Thursday, October 14, 2010
A trip to the vet disclosed that she was heart worm positive, suffered from arthritis and joint problems. The rescue was very concerned about her, her heart worm infection was very advanced and in her weakened condition there was worry that she might not survive the treatment that would be necessary to start her back on the road to health. She was treated, then kept for observation for several days. When we picked her up, she was still very quiet, she was still under some strong drugs. We had a follow up vet appointment for her after Christmas, they wanted to get her over the heart worm first.
Her trip to our home was uneventful, she rode in a car like she had done so many times before. She was quiet, she was still taking some pretty powerful drugs and she was still fighting off the heart worm treatment. We often wonder what an older rescue feels as they ride to a new home, do they look back on their old home, wondering where their familiar faces are, or do they look forward with anticipation to a new life? We decided that Agnes was just happy to be off of the street and in a warm place.
In a few days it was clear that Agnes had successfully defeated her heart worm. For a few days she was noticeably weak, but she fought the fight and won. She came to us, knowing that she would be hard to place, she was old and she was somewhat stiff in her movements. Old dogs are slow to find new homes.
Mogley and Bella welcomed her into the pack for a long stay. She quickly became a loved member of our home, she was teaching us about the joys of older Golden's. As the drugs lost their hold on her, she became a lover, she had missed the attention and love while she was a stray, then again while she was under the drugs and while her coat was healing. She soon became a hand follower, if a hand went by, she would follow it just in case it would stop where she could put her head under it. Her favorite place was beside any chair that someone was sitting in. She quickly proved that she was a toy hound. We gave her an early Christmas. Because she enjoyed toys so much, we gave her some brand new ones. She had a toy or a ball in her mouth at all times, a sign she was feeling much better.
She did not like the stairs to the upstairs bedroom, but she would struggle up each night so that she could sleep beside the bed. We soon had a routine involving hauling a bed up and down the stairs so she would have a place to lay during the day on the main floor beside the big chair. The rescue has a vest with a handle on the back, on our next trip we would get that so we could help her up and down the stairs, she would not let us go up stairs without her, so we would have to help.
One afternoon during her potty trip to the back yard, she was way out with the other dogs, barking at the back fence where walkers were on the trail in the park. We called then all in for treat and pill time. Everyone ran to the door, Agnes came in her usual “stroll”, half way to the house, she slipped on some hard snow or ice under the trees and fell. When she made two vain attempts to get up, we ran out to see what had happened. She was obviously in pain, and she could not move her left rear leg. We called a neighbor to come help put her on a blanket-stretcher, made a call to the vet that we were coming and headed out. The vet confirmed that Agnes had broken her hip. She had advanced bone cancer, her hips were laced with cancer, there was no hope of recovery, no way the hips could heal with so little bone left intact, there was no hope for her to move or walk again.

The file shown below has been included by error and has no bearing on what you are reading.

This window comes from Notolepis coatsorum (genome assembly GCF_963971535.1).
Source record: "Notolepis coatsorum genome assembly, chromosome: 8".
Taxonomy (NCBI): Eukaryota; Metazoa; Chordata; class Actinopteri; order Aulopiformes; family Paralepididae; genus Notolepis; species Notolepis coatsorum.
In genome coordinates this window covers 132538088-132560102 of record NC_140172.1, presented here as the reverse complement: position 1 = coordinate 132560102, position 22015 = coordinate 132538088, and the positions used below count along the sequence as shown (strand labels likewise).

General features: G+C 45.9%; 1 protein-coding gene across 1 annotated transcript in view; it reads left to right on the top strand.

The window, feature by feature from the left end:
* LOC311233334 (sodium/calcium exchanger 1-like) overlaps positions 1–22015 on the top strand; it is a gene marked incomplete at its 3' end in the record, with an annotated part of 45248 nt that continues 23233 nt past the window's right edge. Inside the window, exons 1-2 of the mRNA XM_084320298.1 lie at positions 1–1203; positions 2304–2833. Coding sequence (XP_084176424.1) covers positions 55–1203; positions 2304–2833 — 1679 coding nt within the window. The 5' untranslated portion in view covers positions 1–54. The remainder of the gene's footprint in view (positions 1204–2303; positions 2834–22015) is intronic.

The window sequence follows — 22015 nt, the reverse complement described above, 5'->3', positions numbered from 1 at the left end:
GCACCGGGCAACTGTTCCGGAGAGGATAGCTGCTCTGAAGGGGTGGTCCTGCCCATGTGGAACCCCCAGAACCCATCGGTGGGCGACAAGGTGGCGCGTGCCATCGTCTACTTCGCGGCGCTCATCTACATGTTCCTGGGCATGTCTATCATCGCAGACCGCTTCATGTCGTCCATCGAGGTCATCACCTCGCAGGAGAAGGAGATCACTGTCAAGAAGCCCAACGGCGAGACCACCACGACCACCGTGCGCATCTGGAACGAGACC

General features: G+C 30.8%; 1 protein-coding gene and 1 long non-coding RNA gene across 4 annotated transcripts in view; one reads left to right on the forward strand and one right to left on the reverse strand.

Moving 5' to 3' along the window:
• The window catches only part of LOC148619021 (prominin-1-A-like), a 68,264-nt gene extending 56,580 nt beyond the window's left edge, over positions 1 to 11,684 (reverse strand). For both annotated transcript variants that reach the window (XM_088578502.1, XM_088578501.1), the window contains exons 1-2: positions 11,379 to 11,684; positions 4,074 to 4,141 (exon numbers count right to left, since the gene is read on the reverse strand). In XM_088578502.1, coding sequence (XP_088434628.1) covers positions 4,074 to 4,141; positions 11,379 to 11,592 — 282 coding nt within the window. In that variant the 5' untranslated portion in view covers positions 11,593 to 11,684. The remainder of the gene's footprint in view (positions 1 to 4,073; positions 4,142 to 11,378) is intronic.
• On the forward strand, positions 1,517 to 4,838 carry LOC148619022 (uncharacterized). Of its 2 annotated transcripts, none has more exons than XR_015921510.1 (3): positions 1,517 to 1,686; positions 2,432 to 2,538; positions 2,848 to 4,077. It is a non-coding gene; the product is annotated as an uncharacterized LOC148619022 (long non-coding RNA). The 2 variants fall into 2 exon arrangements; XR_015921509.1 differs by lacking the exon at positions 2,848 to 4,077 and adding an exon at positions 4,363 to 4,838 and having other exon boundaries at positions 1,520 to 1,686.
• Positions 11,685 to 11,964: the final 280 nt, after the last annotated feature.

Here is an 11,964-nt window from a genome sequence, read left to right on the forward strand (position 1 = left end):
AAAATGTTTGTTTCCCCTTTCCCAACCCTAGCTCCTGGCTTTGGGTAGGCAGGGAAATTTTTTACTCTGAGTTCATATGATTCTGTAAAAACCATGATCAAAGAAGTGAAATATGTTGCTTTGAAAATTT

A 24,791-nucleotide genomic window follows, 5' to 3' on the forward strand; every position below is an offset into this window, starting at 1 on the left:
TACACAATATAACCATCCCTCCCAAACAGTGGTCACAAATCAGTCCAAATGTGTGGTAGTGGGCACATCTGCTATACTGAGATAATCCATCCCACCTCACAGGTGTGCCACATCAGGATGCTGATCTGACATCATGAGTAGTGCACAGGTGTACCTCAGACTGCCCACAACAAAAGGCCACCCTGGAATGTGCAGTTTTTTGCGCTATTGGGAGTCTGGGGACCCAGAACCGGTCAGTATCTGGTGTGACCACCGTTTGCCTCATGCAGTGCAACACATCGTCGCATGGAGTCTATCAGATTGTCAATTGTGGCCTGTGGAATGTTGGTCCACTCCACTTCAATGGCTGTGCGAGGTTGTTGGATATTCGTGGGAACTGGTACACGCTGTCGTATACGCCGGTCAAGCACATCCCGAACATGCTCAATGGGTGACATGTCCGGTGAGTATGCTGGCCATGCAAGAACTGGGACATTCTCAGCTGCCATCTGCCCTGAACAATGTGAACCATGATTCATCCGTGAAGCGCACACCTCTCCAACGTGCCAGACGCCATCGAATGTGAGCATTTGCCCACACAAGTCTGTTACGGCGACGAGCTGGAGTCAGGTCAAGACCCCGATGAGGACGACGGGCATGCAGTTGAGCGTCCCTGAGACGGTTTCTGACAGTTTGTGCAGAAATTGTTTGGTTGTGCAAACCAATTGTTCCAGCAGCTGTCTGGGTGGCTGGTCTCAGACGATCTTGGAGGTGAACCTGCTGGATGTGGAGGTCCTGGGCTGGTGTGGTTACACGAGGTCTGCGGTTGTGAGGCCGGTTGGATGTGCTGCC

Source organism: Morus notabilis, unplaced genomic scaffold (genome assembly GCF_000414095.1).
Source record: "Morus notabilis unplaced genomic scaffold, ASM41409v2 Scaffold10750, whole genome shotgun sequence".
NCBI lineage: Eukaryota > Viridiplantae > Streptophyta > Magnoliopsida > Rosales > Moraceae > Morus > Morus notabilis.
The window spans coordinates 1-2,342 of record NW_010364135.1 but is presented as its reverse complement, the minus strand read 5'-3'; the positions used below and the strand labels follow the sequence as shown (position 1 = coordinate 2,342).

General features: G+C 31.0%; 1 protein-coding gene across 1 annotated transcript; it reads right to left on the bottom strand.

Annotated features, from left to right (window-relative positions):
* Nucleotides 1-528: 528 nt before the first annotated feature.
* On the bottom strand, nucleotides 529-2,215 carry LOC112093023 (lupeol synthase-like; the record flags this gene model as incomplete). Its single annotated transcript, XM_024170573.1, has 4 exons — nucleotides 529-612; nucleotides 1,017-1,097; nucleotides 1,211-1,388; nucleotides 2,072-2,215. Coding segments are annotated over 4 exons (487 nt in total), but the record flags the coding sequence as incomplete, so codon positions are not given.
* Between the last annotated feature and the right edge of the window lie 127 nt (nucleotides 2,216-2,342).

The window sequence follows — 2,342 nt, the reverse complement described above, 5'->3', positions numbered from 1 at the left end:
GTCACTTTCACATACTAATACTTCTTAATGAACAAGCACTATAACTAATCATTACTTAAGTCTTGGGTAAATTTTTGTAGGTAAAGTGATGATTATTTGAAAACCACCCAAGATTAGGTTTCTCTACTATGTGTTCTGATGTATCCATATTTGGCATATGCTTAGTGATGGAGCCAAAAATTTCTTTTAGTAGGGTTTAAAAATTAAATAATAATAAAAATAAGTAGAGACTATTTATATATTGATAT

After only 13 days with us we had to let Agnes go. We hope we were worthy of her, she was a wonderful lady that deserved more than she was given in the last days of her life. Her passing was helped by the wonderful, loving actions of the rescue veterinarian staff. Agnes was a treat hound, she loved treats. Dr. Carpenter and the Arvada West Veterinary Hospital staff were wonderful. For her last moments, they made sure the pain medications were taking care of her so that she would be comfortable. Then the staff raided the refrigerator and gave Agnes all the “bad” things they had, bits of sandwiches and even chocolate candy, all those wonderful, forbidden treats. They did all they could to make her last moments happy. Yes, Agnes, there were people who loved you and cared for you to the very end of your life.
We still regret that we had overlooked one of the symptoms of her cancer. Agnes had spotted the carpet twice in the days just prior to her slipping on the ice. We thought that the medications were making her incontinent. We responded by making sure she went out on a regular schedule, we did not consider that she was in too much pain to make the trek outside on her own through the dog door. Had we given it more thought, we may have arrived at the conclusion that her hips were worse than we thought and needed some attention. This has made us watch our fosters much more closely, looking for signs that something else may be going on. We should have known that a lady such as Agnes would never make an error in the house unless there was something very bad happening.
Yes, Agnes, we foster because of you and so many more that need our help, even if only for a few days or hours. Thank you Agnes, you made a very big impression on our lives. The rescue volunteers worked together to help her, from picking her up in Southern Colorado, transporting her, grooming her, it took many volunteers to help her along her last journey. Thanks to all of you, you made a wonderful Golden Lady's life a little better. We will always remember you.
Posted for the many rescue volunteers that make it all possible.
Mogley G. Retriever